Former Cambridge Analytica Employee Thrown Out Of Facebook’s New York Office
Facebook safety prevented a former worker of Cambridge Analytica from getting into its New York headquarters for a contented hour final week, elevating questions concerning the scope of the social media large’s safety blacklist and its coverage towards folks related to the notorious information agency.
According to Robert Murtfeld, previously the director of business gross sales for Cambridge Analytica, Facebook safety guards took him apart final Thursday night after he stuffed out his identify in a digital check-in kiosk within the foyer of the corporate’s workplaces at 770 Broadway. The guards knowledgeable Murtfeld’s host, a communications government at Facebook, that Murtfeld wouldn’t be allowed inside. Murtfeld, who didn’t know the host and instructed BuzzFeed News that he had by no means beforehand been inside any Facebook workplace, had been invited to the blissful hour by a mutual good friend who doesn’t work on the firm.
“My host said to me, ‘I don’t know what you’ve done in your private life, but you’re not allowed into this building,’” Murtfeld instructed BuzzFeed News.
It was doubtless Murtfeld’s public life that raised Facebook’s alarm. Murtfeld believes he was banned attributable to his affiliation with Cambridge Analytica. It is unclear if that’s appropriate, and in that case whether or not the ban would lengthen to the entire political consulting agency’s workers — or its shoppers.
Facebook didn’t reply to a number of requests for remark for this story.
In 2018, the Observer and the New York Times reported that Cambridge Analytica inappropriately harvested private details about tens of thousands and thousands of US residents by way of entry to Facebook’s API. The revelation prompted intense scrutiny of Facebook’s information practices, in addition to the position Cambridge Analytica — based by billionaire Robert Mercer and former Breitbart government and White House adviser Steve Bannon (who schemed to plant a mole at Facebook) — performed within the 2016 US presidential election. The agency shut down in 2018, however Facebook has been repeatedly pressured over the previous two years to reply questions on the way in which third events can use the platform’s scale and focused promoting equipment to affect voters.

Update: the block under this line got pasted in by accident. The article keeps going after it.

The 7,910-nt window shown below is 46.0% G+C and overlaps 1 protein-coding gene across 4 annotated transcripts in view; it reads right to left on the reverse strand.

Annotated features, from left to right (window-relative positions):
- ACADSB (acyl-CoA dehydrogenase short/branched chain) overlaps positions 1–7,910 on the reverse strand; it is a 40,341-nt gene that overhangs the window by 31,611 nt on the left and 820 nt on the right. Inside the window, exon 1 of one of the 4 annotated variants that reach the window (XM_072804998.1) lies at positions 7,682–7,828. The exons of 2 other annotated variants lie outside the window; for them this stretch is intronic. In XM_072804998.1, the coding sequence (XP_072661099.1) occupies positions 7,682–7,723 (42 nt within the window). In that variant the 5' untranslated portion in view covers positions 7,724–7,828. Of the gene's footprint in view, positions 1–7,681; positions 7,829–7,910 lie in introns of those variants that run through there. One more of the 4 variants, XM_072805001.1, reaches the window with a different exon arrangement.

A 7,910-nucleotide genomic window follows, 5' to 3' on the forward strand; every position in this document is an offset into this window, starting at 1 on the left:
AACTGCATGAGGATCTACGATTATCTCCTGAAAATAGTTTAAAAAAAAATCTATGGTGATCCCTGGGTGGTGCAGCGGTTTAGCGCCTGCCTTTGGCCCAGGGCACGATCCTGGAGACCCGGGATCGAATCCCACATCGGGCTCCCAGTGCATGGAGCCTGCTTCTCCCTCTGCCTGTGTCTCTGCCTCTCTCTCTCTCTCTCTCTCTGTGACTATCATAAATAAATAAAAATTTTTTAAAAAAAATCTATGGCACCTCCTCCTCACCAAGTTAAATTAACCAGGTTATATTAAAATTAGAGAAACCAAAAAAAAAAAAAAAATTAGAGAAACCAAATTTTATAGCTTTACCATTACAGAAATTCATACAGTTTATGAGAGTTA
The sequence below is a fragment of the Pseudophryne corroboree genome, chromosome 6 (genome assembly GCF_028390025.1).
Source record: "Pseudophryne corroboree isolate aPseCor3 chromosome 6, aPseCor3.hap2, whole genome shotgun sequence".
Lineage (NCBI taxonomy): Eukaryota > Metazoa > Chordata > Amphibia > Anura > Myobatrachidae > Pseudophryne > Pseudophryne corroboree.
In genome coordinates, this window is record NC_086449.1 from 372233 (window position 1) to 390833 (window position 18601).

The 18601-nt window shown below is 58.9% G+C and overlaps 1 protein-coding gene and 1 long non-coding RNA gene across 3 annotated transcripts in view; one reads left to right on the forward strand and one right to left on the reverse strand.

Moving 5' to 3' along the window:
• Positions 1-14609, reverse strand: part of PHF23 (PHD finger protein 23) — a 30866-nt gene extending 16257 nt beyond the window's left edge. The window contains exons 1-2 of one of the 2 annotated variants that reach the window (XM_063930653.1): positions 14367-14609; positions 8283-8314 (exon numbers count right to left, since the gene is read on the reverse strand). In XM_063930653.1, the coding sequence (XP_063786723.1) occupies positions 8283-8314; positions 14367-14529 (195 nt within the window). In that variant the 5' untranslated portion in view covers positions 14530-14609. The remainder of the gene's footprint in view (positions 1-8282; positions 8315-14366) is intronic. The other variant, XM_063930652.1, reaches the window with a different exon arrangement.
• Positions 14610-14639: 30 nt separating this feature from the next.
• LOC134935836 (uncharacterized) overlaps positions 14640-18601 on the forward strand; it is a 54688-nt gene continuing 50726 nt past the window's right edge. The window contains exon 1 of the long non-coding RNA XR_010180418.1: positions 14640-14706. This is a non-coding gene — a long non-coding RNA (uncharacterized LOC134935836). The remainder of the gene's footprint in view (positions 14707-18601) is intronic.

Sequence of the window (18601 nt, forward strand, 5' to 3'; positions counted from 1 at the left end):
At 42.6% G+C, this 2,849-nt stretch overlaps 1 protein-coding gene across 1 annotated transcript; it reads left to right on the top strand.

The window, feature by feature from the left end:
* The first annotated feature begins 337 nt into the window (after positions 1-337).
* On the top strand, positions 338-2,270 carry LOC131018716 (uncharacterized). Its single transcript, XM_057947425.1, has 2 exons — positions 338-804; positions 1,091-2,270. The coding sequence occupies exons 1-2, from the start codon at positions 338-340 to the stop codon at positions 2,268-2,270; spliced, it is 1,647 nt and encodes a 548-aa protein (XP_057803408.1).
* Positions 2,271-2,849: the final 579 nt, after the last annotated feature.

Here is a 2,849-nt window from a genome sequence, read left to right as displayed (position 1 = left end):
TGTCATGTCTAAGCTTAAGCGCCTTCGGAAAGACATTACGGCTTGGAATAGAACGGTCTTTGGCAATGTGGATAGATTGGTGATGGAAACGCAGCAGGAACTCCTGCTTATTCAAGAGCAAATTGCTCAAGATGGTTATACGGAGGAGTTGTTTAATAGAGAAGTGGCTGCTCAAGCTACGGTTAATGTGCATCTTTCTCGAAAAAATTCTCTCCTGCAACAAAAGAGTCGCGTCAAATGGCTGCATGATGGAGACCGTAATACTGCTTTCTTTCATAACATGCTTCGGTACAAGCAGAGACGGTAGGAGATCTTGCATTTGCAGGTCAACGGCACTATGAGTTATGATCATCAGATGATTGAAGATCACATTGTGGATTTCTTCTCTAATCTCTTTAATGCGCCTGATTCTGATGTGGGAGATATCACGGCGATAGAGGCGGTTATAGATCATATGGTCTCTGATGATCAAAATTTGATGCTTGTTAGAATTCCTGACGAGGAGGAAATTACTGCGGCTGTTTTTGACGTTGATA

Unlike the Cambridge Analytica whistleblowers Christopher Wylie and Brittany Kaiser, and the corporate’s former CEO, Alexander Nix, Murtfeld has not sought the highlight. According to Murtfeld, his work on the information agency predominantly consisted of pitching firms and political events on the corporate’s providers. A narrative final month in South Africa’s Sunday Times described an e mail despatched from Murtfeld to Kaiser on Oct. 11, 2015, that “compiled a list of upcoming elections that could be targeted.” Murtfeld, who’s now director of enterprise improvement for a golf resort in New Jersey, instructed BuzzFeed News that his work by no means concerned direct contact with Facebook.
Last yr, CNBC reported on Facebook’s secretive 12-year-old “BOLO” — or “be on lookout” — listing, a listing of tons of of individuals whom Facebook’s safety workforce considers a menace to the corporate and its workers. The story describes an analogous incident to the one final week, during which an invited customer was screened within the foyer of Facebook’s Menlo Park campus and quickly prevented from getting into. (The host finally intervened with Facebook safety and had the customer faraway from the “BOLO” listing.)
The CNBC report centered totally on people who had made menacing feedback on Facebook. But Murtfeld’s rejection means that former Cambridge Analytica workers are additionally banned from the corporate’s workplaces. (Facebook has suspended the private accounts of a number of folks related to Cambridge Analytica, together with Wylie.) It additionally raises the broader risk that Facebook’s listing of personae non gratae is bigger than beforehand thought, extending to total firms.
“I’m not a security threat,” Murtfeld stated. “I thought the whole thing was outrageous.”